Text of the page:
Monday, October 15, 2007

Music has its Charms

Music has its Charms
“What now?” Robert thought to himself as the nurse shook his shoulder. “Why in the hell don’t they let me sleep,” he wondered to himself. It wasn’t as if he had somewhere to be. He knew he was a patient in a home, but beyond that he didn’t know much anymore. He’d had a good life altogether, and now he just wanted to sleep, but the tugging continued and finally he gave in and sat up. He looked around the room and saw a man lying beside him, snoring, and he wondered for a minute if he was back in the Navy. He looked in the mirror and saw the white hair and decided that probably wasn’t it. A nurse with a very high pitched voice reminded him, “Time to get up now Robert,” and he wearily pushed his arm into the sweater they had picked out for him.

At the breakfast table, the one with the squeaky voice was still hovering over him and he wished she would give him a little space. “Say hello to your friends Robert,” the nurse suggested, and he looked around and saw one lady asleep and two other men staring straight ahead. “Are these really my friends,” he thought to himself. He said hello politely and began to eat his breakfast, deciding that they must not be that great of friends if he couldn’t remember a thing about them.
He woke up to a radio playing, and it was a familiar tune. “Baby face, you’ve got the cutest little baby face,” the song went along. And then he remembered. He closed his eyes and saw her fiery red hair and remembered how it took him a half-hour and three glasses of beer to go up and talk to her. “There’s not another one who’ll take your place, baby-face,” the song continued, and indeed for him no one ever had. They got married as soon as he got back from the war, and those first years together were the happiest memories of his life.

Robert woke up, looked around and again wondered where he was. It seemed later now, and then, without warning a balloon hit him in the head. “Pay attention Robert!” a lady he had never seen before commanded. He looked up and there were people sitting in a circle tossing a balloon. He reared back and smacked the ball all the way to the other side of the room, “Bingo!” he yelled, thinking this might keep them off his back for a while. Then he heard the radio again. “You must remember this, a kiss is still a kiss, a sigh is just a sigh,” the song went along. And once again his mind wandered back. He remembered the song from the movie Casablanca, and how it reminded him of his wife. It was the first movie they had ever seen together, and it should be a happy memory, but indeed it was not.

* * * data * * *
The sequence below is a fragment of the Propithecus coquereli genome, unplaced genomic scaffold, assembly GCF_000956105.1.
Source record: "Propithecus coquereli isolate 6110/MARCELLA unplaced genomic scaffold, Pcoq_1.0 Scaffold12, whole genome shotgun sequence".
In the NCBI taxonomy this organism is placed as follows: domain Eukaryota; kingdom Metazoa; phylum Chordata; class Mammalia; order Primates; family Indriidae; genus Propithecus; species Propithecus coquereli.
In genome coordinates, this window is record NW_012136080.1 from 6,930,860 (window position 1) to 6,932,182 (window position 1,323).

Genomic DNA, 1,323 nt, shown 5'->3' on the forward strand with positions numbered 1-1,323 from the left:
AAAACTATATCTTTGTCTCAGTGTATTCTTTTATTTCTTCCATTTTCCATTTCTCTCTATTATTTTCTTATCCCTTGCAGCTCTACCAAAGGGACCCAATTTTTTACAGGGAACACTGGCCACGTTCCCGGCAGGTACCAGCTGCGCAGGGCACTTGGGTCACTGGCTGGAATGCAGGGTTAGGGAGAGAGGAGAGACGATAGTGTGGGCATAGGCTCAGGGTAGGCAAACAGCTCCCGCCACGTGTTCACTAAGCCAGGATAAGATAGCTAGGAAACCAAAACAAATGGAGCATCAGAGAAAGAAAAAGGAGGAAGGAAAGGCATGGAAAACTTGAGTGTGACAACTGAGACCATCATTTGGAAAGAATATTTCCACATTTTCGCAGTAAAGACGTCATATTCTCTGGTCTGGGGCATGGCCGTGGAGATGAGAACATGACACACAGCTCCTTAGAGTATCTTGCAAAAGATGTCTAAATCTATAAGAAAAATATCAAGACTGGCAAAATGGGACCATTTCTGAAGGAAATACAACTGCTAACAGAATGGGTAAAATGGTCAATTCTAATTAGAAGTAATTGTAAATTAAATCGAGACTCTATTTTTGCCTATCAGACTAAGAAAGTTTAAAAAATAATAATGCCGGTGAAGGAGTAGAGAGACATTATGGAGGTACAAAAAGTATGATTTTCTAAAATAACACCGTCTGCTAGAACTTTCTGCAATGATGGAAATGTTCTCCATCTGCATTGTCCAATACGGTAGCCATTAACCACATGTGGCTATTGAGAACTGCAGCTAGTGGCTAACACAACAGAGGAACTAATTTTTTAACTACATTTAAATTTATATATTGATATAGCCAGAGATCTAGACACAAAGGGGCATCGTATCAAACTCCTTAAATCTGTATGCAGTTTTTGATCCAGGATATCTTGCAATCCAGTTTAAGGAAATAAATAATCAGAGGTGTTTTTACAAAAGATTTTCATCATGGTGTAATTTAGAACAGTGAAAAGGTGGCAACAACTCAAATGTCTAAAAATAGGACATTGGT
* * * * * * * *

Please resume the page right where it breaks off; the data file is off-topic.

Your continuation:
Robert’s wife had been killed in a car accident 8 years after they were married. They had three young daughters together, and without her he was lost. But he was a father, and he had to put on a brave face for his kids. He knew next to nothing about little girls, but they learned together as the years slipped away, and slowly, slowly after many, many years, the void in his heart left by his wife had begun to heal itself. “It’s still the same old story, a fight for love and glory,” the song continued. Every time he heard that song he could remember her red hair like it was yesterday. When he looked up a nurse was wiping a tear from his eye, and consoling him. He joined the balloon game they were playing to avoid making a scene, and soon he was back asleep again.

When he woke up again something had changed. He looked around his room, and saw a familiar face sleeping next to him “I wonder how long the good lord is going to let me lay around like this,” he said to no one in particular, and then he heard the familiar high voice and he began the morning routine once again. He seemed to be grasping things better today, and he said hello to a few people he knew. There was a spelling bee in the morning which he enjoyed, and he even managed to win a bag of chips in one of the bingo games. But now he was tired, and began wheeling towards his room. “Not until after dinner Robert,” a nurse reminded him, and he decided that he better just go along.

He put his head down on the table, when he heard the radio again. “When your heart’s on fire, you must realize, smoke gets in your eyes,” and he immediately remembered where he knew this one from. It was his daughter’s wedding song, and when he cut in to dance with her she looked so much like her mother he couldn’t help but feel incredible joy, sadness, and pride, all at once. His daughter had married a wonderful man, and he finally felt a little of the pressure lift from raising three young girls alone. They had done it, his family had made it, despite his thinking a million times they might not. He begun to sing out loud and eventually he got lost in his memories. Thankful for the radio that seemed so connected to the treasures of memory he wanted and needed to hold on to in his life

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